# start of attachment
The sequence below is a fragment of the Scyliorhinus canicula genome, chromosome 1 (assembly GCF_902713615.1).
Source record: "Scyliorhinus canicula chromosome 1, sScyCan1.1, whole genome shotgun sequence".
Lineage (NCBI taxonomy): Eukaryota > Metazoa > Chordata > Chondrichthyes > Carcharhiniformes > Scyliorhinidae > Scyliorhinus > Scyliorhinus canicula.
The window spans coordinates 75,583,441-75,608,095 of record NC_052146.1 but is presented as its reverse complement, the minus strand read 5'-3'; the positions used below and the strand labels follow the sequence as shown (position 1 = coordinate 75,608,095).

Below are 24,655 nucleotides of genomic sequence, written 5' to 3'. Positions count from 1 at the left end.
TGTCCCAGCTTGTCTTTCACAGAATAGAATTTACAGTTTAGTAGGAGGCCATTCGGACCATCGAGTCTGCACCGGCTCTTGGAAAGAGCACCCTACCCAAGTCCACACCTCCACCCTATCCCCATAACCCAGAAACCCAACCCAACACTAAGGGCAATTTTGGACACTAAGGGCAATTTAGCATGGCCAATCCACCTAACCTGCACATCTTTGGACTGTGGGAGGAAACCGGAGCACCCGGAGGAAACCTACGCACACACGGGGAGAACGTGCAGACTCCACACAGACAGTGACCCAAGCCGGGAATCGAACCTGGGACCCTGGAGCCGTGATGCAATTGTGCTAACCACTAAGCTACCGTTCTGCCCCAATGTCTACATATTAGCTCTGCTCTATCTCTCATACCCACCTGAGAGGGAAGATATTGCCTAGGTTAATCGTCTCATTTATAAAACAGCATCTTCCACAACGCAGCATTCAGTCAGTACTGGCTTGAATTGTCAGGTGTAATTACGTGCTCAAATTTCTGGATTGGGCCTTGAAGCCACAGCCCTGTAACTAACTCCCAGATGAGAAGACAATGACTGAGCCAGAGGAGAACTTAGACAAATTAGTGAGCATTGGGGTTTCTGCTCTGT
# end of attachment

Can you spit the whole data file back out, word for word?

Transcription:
The sequence below is a fragment of the Scyliorhinus canicula genome, chromosome 1 (assembly GCF_902713615.1).
Source record: "Scyliorhinus canicula chromosome 1, sScyCan1.1, whole genome shotgun sequence".
Lineage (NCBI taxonomy): Eukaryota > Metazoa > Chordata > Chondrichthyes > Carcharhiniformes > Scyliorhinidae > Scyliorhinus > Scyliorhinus canicula.
The window spans coordinates 75,583,441-75,608,095 of record NC_052146.1 but is presented as its reverse complement, the minus strand read 5'-3'; the positions used below and the strand labels follow the sequence as shown (position 1 = coordinate 75,608,095).

Below are 24,655 nucleotides of genomic sequence, written 5' to 3'. Positions count from 1 at the left end.
TGTCCCAGCTTGTCTTTCACAGAATAGAATTTACAGTTTAGTAGGAGGCCATTCGGACCATCGAGTCTGCACCGGCTCTTGGAAAGAGCACCCTACCCAAGTCCACACCTCCACCCTATCCCCATAACCCAGAAACCCAACCCAACACTAAGGGCAATTTTGGACACTAAGGGCAATTTAGCATGGCCAATCCACCTAACCTGCACATCTTTGGACTGTGGGAGGAAACCGGAGCACCCGGAGGAAACCTACGCACACACGGGGAGAACGTGCAGACTCCACACAGACAGTGACCCAAGCCGGGAATCGAACCTGGGACCCTGGAGCCGTGATGCAATTGTGCTAACCACTAAGCTACCGTTCTGCCCCAATGTCTACATATTAGCTCTGCTCTATCTCTCATACCCACCTGAGAGGGAAGATATTGCCTAGGTTAATCGTCTCATTTATAAAACAGCATCTTCCACAACGCAGCATTCAGTCAGTACTGGCTTGAATTGTCAGGTGTAATTACGTGCTCAAATTTCTGGATTGGGCCTTGAAGCCACAGCCCTGTAACTAACTCCCAGATGAGAAGACAATGACTGAGCCAGAGGAGAACTTAGACAAATTAGTGAGCATTGGGGTTTCTGCTCTGT